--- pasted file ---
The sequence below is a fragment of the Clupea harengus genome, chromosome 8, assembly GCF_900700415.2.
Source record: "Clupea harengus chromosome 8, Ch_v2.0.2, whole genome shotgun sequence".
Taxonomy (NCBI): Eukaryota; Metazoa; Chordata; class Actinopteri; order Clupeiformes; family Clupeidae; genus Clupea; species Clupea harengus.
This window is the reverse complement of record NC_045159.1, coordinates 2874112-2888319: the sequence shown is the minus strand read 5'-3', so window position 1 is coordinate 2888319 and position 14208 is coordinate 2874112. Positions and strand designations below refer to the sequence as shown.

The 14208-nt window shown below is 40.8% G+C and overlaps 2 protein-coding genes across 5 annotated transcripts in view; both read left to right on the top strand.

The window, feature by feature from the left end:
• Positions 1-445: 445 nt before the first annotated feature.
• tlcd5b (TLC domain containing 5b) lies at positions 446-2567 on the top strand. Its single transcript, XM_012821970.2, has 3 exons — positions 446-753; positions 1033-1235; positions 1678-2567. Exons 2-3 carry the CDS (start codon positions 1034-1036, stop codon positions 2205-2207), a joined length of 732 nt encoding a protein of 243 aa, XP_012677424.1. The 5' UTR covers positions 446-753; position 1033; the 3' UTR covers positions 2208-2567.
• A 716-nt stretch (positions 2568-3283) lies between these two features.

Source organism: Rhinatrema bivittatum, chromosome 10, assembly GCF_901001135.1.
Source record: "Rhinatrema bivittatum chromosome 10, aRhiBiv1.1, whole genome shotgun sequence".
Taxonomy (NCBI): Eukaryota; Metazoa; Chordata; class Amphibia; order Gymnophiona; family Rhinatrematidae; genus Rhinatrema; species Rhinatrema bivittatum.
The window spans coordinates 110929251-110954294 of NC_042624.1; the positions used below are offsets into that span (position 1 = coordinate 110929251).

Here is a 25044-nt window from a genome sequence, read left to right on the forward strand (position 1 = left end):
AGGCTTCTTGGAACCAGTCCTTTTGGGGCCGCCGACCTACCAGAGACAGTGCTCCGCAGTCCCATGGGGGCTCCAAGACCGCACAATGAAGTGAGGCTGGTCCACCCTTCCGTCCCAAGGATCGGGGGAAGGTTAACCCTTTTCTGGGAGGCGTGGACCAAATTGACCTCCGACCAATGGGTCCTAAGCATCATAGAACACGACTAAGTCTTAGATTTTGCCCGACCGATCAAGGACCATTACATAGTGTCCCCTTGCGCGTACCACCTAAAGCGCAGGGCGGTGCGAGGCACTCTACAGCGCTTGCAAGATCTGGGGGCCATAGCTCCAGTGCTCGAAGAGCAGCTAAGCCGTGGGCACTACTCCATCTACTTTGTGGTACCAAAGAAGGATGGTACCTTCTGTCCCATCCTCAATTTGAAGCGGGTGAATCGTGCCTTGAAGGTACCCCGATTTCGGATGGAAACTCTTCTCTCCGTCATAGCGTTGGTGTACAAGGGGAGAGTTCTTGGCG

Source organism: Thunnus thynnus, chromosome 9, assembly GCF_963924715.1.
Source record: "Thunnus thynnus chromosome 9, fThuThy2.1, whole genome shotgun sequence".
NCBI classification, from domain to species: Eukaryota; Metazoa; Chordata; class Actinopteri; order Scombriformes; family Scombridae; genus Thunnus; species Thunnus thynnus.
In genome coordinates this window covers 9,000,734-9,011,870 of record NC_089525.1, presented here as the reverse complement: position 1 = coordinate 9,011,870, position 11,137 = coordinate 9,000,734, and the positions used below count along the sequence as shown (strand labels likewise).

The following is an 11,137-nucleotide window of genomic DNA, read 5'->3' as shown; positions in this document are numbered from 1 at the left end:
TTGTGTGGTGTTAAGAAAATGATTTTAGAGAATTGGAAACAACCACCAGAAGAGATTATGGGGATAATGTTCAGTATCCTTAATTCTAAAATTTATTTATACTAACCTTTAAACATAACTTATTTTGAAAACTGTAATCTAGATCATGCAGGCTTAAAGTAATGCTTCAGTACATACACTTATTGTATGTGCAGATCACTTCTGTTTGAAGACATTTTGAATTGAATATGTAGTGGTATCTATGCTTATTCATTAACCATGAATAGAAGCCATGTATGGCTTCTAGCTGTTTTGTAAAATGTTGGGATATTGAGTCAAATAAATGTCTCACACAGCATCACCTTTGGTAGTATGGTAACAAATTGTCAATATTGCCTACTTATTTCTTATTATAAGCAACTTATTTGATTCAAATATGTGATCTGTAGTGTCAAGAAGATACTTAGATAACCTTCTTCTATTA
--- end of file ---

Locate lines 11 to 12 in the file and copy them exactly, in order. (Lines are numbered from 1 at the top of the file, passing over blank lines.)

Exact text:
Source record: "Rhinatrema bivittatum chromosome 10, aRhiBiv1.1, whole genome shotgun sequence".
Taxonomy (NCBI): Eukaryota; Metazoa; Chordata; class Amphibia; order Gymnophiona; family Rhinatrematidae; genus Rhinatrema; species Rhinatrema bivittatum.